StarWind Virtual SAN eliminates any need for physical shared storage just by mirroring internal flash and storage resources between hypervisor servers. Furthermore, the solution can be run on the off-the-shelf hardware. Such design allows StarWind Virtual SAN to not only achieve high performance and efficient hardware utilization but also reduce operational and capital expenses.

Learn more about ➡ StarWind Virtual SAN

GPU

If an ESXi host has an NVIDIA GRID GPU graphics device, you can configure a virtual machine to use the NVIDIA GRID virtual GPU (vGPU) technology.

NVIDIA GRID GPU graphics devices are designed to optimize complex graphics operations and enable them to run at high performance without overloading the CPU. NVIDIA GRID vGPU provides unparalleled graphics performance, cost-effectiveness and scalability by sharing a single physical GPU among multiple virtual machines as separate vGPU-enabled passthrough devices.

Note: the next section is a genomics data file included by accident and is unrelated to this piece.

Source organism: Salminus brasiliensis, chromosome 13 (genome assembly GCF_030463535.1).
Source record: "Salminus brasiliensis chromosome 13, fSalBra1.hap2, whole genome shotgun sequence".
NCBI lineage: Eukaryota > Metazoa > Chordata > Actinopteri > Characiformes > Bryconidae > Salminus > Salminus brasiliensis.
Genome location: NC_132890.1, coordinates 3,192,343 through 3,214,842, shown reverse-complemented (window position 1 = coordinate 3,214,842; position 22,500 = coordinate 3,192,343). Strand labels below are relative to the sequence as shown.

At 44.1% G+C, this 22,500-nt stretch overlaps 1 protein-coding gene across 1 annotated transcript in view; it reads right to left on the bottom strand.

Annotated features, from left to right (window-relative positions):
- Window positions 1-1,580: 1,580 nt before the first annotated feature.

There are some requisites to support the virtual GPU:

  • Verify that an NVIDIA GRID GPU graphics device with an appropriate driver is installed on the host. See the vSphere Upgrade documentation.
  • Verify that the virtual machine is compatible with ESXi 6.0 and later.

To add the GPU:

    1. Right-click a virtual machine in the inventory and select Edit Settings.
    2. Right-click a virtual machine and select Edit Settings.
    3. On the Virtual Hardware tab, select Shared PCI Device from the New device drop-down menu.
    4. Click Add.
    5. Expand the New PCI device, and select the NVIDIA GRID vGPU passthrough device to which to connect your virtual machine.
    6. Select a GPU profile.
      A GPU profile represents the vGPU type.
    7. Click Reserve all memory.
    8. Click OK.
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Andrea Mauro
Andrea Mauro
Virtualization expert and architect, System Administrator on Linux and Windows OS, network and storage specialist. Holding multiple technical certifications from VMware: (VCDX3, VCDX4, VCDX5-DCV, VCAP4-DCA, VCAP4-DCD, VCAP5-DCA, VCAP5-DCD, VCAP6-DCD, VCAP5-DTD, VCAP5-DTA, VCAP5-CIA, VCAP5-CID, VCIX-NV, VCIX6-DCV,VCP3, VCP4, VCP5-DCV, VCA4-DT, VCP4-DT, VCP5-DT, VCP6-NV, VCP5-Cloud), Microsoft (MCP, MCSA, MCSE, MCTS, MCITP), Citrix (CCA, CCSP). VMware vExpert from 2010 to 2016, Microsoft MVP 2014-16 (on Hyper-V), Veeam Vanguard 2015-2016.